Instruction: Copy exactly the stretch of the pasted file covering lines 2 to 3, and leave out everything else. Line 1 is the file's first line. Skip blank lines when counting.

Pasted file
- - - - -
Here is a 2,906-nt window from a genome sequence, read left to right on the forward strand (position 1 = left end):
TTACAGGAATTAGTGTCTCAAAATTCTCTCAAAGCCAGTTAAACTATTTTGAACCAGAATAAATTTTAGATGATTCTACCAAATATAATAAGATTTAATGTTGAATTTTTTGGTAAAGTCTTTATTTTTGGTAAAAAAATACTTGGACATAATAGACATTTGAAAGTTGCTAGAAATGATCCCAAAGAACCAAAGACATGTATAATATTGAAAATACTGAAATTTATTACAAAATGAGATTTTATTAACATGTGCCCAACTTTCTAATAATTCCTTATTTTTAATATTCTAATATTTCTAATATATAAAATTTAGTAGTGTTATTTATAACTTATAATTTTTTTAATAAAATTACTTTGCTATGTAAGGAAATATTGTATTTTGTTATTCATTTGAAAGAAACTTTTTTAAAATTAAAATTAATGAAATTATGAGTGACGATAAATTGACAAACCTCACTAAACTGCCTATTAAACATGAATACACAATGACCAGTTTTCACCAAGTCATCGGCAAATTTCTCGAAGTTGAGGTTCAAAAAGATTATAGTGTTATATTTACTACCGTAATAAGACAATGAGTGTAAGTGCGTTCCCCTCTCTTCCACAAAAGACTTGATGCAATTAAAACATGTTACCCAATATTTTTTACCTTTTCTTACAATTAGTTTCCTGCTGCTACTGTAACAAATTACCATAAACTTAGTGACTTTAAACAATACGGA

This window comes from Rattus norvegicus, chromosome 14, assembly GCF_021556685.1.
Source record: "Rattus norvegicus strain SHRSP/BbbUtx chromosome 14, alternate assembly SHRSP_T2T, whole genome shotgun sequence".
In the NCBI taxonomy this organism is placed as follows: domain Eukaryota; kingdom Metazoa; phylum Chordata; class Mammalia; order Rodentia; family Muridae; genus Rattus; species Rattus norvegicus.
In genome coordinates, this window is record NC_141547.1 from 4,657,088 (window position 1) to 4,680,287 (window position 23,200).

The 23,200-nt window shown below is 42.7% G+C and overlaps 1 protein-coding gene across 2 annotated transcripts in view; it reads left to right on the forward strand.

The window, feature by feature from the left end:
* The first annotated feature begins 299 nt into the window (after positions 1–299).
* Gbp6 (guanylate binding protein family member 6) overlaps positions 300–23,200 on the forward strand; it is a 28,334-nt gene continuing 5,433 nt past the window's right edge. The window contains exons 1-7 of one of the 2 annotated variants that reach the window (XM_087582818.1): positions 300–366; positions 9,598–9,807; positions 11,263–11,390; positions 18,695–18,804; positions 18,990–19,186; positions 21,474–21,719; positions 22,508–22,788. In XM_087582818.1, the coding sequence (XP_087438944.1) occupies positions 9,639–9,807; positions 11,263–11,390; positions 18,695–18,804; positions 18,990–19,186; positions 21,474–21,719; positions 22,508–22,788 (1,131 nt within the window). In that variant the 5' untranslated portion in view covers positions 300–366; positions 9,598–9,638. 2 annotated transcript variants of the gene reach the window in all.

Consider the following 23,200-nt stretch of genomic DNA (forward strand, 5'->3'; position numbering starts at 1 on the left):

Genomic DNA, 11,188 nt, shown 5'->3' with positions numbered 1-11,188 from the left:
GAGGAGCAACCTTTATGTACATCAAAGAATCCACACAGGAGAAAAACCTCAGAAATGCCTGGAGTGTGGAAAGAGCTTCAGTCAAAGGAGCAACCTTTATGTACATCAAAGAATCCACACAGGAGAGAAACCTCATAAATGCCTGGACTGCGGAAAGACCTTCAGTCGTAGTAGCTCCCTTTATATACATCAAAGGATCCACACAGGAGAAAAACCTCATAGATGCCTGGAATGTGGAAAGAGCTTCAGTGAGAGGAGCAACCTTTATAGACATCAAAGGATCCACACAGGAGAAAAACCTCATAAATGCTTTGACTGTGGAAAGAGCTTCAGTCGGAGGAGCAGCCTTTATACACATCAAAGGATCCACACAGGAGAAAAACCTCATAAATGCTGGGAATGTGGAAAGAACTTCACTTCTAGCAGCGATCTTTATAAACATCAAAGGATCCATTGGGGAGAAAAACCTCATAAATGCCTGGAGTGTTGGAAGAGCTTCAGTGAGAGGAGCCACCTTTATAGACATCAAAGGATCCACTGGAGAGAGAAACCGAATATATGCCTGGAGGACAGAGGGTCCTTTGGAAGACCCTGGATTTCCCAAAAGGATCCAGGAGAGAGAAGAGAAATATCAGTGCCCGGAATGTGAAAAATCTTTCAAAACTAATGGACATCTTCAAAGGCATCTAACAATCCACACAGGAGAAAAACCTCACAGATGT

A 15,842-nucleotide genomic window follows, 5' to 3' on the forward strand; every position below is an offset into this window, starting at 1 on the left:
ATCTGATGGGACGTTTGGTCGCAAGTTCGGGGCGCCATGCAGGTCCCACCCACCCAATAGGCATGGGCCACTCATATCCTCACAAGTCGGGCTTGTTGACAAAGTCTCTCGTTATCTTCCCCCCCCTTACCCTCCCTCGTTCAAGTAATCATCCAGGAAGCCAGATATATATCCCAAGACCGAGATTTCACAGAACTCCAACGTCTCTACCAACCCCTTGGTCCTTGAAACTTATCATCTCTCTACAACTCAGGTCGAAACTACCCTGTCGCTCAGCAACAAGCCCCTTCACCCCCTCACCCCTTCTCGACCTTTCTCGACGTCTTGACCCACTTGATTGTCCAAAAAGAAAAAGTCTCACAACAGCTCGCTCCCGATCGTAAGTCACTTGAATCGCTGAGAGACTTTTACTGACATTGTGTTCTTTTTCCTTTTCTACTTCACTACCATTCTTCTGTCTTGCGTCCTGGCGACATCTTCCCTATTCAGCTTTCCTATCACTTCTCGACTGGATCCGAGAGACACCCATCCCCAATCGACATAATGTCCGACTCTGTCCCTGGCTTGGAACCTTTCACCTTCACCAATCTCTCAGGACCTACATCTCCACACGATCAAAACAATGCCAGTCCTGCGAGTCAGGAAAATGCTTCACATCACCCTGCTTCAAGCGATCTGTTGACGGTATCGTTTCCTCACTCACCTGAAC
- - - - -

TTACAGGAATTAGTGTCTCAAAATTCTCTCAAAGCCAGTTAAACTATTTTGAACCAGAATAAATTTTAGATGATTCTACCAAATATAATAAGATTTAATGTTGAATTTTTTGGTAAAGTCTTTATTTTTGGTAAAAAAATACTTGGACATAATAGACATTTGAAAGTTGCTAGAAATGATCCCAAAGAACCAAAGACATGTATAATATTGAAAATACTGAAATTTATTACAAAATGAGATTTTATTAACATGTGCCCAACTTTCTAATAATTCCTTATTTTTAATATTCTAATATTTCTAATATATAAAATTTAGTAGTGTTATTTATAACTTATAATTTTTTTAATAAAATTACTTTGCTATGTAAGGAAATATTGTATTTTGTTATTCATTTGAAAGAAACTTTTTTAAAATTAAAATTAATGAAATTATGAGTGACGATAAATTGACAAACCTCACTAAACTGCCTATTAAACATGAATACACAATGACCAGTTTTCACCAAGTCATCGGCAAATTTCTCGAAGTTGAGGTTCAAAAAGATTATAGTGTTATATTTACTACCGTAATAAGACAATGAGTGTAAGTGCGTTCCCCTCTCTTCCACAAAAGACTTGATGCAATTAAAACATGTTACCCAATATTTTTTACCTTTTCTTACAATTAGTTTCCTGCTGCTACTGTAACAAATTACCATAAACTTAGTGACTTTAAACAATACGGA

This window comes from Rattus norvegicus, chromosome 14, assembly GCF_021556685.1.